Wednesday, June 30, 2010

Sky Pilot

With my recent trip to Oregon came all the excitement and uncertainty of plunking myself down in a completely unfamiliar place. I knew I would surely want to do a lot of exploring. My natural inclination was to bring a bike along, but I was quickly discouraged by the steep asking prices from the airlines and parcel carriers. Even the 26" folding bike frame I own would have been considered "oversized" and subject to their steep penalties. Renting a bike for a three-week span of time would have also cost a small fortune.

My solution: find a cheap beater bike on Craigslist, ride it for the duration of my stay and unload it as I prepared to leave.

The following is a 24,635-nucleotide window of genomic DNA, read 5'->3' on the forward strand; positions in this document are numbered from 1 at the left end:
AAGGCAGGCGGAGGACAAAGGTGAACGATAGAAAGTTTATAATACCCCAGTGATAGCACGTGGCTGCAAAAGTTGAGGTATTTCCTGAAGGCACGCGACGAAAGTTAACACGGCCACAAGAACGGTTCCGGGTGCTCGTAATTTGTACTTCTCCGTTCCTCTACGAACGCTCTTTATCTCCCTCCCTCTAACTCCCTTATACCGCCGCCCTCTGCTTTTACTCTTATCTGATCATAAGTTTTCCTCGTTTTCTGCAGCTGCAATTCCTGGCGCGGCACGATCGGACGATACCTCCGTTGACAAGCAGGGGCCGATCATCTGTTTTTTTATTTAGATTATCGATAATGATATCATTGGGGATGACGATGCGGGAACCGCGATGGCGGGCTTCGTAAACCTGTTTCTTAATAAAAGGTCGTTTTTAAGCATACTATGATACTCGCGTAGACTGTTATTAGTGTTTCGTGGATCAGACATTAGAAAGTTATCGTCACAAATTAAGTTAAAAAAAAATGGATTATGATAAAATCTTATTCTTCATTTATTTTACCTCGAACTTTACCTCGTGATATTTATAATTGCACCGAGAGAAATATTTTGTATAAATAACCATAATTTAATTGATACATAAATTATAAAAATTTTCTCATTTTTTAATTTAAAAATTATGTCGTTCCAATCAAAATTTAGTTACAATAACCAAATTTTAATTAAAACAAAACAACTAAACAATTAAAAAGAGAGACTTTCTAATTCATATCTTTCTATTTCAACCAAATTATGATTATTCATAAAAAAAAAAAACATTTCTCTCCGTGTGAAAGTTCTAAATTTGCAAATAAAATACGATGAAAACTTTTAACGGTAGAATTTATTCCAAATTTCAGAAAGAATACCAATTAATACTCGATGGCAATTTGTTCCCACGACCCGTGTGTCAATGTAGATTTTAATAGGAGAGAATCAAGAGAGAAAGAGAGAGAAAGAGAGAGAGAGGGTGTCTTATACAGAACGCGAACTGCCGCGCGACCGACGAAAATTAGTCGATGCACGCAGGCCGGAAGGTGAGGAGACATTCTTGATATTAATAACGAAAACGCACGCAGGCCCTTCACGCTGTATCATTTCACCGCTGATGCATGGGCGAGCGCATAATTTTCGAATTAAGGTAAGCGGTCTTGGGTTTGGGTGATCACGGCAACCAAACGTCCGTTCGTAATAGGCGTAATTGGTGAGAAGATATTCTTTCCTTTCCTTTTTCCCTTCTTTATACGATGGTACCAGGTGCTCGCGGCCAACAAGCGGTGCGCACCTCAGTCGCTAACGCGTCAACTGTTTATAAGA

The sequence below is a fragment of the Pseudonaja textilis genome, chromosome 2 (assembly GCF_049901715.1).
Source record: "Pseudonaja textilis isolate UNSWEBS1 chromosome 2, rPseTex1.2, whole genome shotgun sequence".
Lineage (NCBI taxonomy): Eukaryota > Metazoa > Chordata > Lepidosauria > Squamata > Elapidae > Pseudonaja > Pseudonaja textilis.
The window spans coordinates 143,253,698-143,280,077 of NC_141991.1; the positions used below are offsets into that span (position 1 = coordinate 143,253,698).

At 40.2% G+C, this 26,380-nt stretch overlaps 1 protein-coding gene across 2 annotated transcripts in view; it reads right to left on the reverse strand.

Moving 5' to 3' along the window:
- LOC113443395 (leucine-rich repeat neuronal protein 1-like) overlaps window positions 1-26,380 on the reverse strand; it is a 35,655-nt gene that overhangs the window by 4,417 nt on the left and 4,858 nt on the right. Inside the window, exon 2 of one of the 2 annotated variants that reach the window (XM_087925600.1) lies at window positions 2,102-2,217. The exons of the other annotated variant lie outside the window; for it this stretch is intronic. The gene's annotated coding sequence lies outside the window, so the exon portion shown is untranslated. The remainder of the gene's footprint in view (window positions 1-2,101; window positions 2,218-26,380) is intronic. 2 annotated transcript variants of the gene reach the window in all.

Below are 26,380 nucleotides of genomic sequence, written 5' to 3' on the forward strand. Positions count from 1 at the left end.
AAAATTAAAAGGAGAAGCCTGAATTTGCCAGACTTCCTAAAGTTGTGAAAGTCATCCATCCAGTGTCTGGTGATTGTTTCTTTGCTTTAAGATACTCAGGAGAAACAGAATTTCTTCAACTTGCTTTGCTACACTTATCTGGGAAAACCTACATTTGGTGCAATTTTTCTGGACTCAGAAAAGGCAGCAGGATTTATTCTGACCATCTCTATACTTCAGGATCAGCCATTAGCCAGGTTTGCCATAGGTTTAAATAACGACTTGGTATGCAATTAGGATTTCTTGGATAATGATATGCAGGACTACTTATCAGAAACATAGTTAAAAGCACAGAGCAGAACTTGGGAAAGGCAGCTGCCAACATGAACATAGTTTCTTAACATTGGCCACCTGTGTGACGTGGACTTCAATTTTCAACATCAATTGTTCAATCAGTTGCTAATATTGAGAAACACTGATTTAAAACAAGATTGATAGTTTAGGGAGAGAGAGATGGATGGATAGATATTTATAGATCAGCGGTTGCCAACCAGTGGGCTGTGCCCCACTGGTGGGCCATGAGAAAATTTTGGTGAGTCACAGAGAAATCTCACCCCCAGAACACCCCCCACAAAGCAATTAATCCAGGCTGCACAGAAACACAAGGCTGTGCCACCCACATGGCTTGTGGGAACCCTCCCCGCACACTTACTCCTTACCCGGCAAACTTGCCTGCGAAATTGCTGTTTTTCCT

I started seriously surfing the Portland craigslist a few days before my departure. Several promising bikes were gone the day they were listed. It seemed that used bikes moved fast around there. I found an ad for a Skykomish Granite Point, a Pacific NW regional brand mountain bike with Shimano Deore components, a huge seat, a pair of clip-on fenders, and an asking price of $60. I called the number in the ad. The woman who answered still had the bike and was willing to hold it a couple of days and meet me somewhere after my flight arrived. We stayed in touch by phone and arranged a meetup.